Massively exhilarating. And I don't think we realised what we were creating till we started to see the response. We've had a lot of international bartenders that have come down for GEC who would turn to us and say ‘This is this is unlike anything we've seen before’. I remember in 2020, when there was a bunch of bartenders that had come down from London to do a takeover at one of the bars and turned to us and said, We've never seen anything like this in the UK, because everything that happens, globally, is done in a very serious format. It's more like a trade show. And where they have about 100+ gins, and maybe 2000-3000 people, we have the opposite. We have 15 to 20 gins, but we have about 15,000 people. Celebrating with us, sipping their way through all of these gins and really building a lifestyle around it. So it's really exciting. 

How has success changed your perspective on the potential of craft gin?

There are conversations that we've had with so many brands that didn’t believe in the vision, but then we built a canvas for people to understand the spirit, which is why we've gone out and created something. In fact, my business partner Shuchir has a tonic brand, which subsequently started about two years after we started GEC because I think we finally had that understanding of the opportunity that lies in the space of premium mixers. 

It’s just been really exciting to know that we have been part of creating something so big in a country where people weren't drinking the spirit so much, but now the awareness that we were able to create, has maybe taken the small ripples that had started back in 2018 to a much larger wave because we had the consumer in our pulse and then we said let's take something and build something out of it and everyone thought we were crazy all gin brands that we first approached that there is no way you can get 1000s of people together to sip on. You know what is right now that one bottle two bottles and behind a bar when you enter the restaurant. And now if you walk into a restaurant, you will see very many terms, an entire shelf of maybe categories of menus dedicated to just gin cocktails or infusions. I think the idea of GEC was a festival. But somewhere I think we've made that impact in a much larger way across the country, where the platform, the community, the conversations, and the people, has led to more than just these three events that we do. But a much, larger impact on how people look, and sip on gin now.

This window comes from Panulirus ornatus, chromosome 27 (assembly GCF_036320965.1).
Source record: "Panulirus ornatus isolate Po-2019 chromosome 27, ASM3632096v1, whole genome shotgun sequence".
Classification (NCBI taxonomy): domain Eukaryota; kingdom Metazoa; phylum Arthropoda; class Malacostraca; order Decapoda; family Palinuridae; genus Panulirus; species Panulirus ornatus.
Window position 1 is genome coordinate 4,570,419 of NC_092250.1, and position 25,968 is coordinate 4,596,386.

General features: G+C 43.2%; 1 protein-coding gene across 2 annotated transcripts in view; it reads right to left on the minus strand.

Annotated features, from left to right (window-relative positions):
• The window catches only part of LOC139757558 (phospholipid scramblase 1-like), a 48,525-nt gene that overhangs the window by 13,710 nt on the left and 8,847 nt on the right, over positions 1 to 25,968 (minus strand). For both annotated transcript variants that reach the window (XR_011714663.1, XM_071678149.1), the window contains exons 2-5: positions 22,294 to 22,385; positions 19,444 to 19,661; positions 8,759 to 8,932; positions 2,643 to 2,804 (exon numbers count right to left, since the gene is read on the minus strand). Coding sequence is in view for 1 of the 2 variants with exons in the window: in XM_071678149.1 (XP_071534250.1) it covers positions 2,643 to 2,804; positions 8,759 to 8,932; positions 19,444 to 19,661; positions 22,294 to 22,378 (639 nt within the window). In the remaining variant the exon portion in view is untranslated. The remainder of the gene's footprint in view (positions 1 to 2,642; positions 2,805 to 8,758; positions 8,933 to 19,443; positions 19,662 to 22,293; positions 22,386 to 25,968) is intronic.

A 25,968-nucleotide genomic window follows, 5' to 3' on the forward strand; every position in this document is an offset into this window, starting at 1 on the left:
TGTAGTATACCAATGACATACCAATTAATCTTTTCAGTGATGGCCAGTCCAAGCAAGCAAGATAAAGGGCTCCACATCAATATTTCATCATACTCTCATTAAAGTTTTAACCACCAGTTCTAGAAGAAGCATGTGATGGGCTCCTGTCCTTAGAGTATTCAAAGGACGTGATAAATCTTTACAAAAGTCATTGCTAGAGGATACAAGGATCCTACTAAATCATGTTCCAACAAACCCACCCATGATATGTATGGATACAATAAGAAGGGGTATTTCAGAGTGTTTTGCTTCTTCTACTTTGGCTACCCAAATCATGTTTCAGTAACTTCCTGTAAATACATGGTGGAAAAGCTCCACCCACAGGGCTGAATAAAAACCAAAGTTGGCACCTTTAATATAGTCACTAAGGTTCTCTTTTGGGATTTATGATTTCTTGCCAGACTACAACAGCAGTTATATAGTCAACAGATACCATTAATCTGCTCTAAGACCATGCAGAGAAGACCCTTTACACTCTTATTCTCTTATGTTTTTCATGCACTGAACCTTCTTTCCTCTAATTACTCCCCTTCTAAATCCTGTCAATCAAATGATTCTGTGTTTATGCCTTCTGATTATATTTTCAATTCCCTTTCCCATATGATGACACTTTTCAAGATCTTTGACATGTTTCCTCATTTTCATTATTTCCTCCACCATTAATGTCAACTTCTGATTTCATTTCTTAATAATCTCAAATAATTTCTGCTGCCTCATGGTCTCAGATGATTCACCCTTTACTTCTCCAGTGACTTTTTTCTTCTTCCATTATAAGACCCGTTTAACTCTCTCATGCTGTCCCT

What are your predictions for the gin space in 2024, and are there any changes you’re hoping to see in the alco-bev space overall?

So what I would definitely like to see, I think, in the next coming year is a lot more international-Indian collaborations. I think there's space for a lot of really cool things to happen, where homegrown gins are taking over the space with international brands creating co-curated products, that would be very interesting. I'm also excited to see how Indian gins are making their way to the global space now and owning enough mind space and share of the throat and spotting them behind shelves even in other parts of the world. I think that small presence proves India is starting to make it the global industry now, which is very exciting. For me, I think we've nurtured the space of gin for a really long time. And I think our next steps are going to be on a larger scale, maybe even going beyond gin and doing newer experiments introducing more spirits, because this journey has been incredible so far. But we feel like it's time to add new layers to it as well. And just continue to build on the homegrown space in a larger way. We've always been at the forefront of creating trends. And that's something that we want to continue to do. I think next year, we might actually be uplifting to adding more spirits to this space and not just limiting it to the category of gin. That's an experiment that we're thinking of.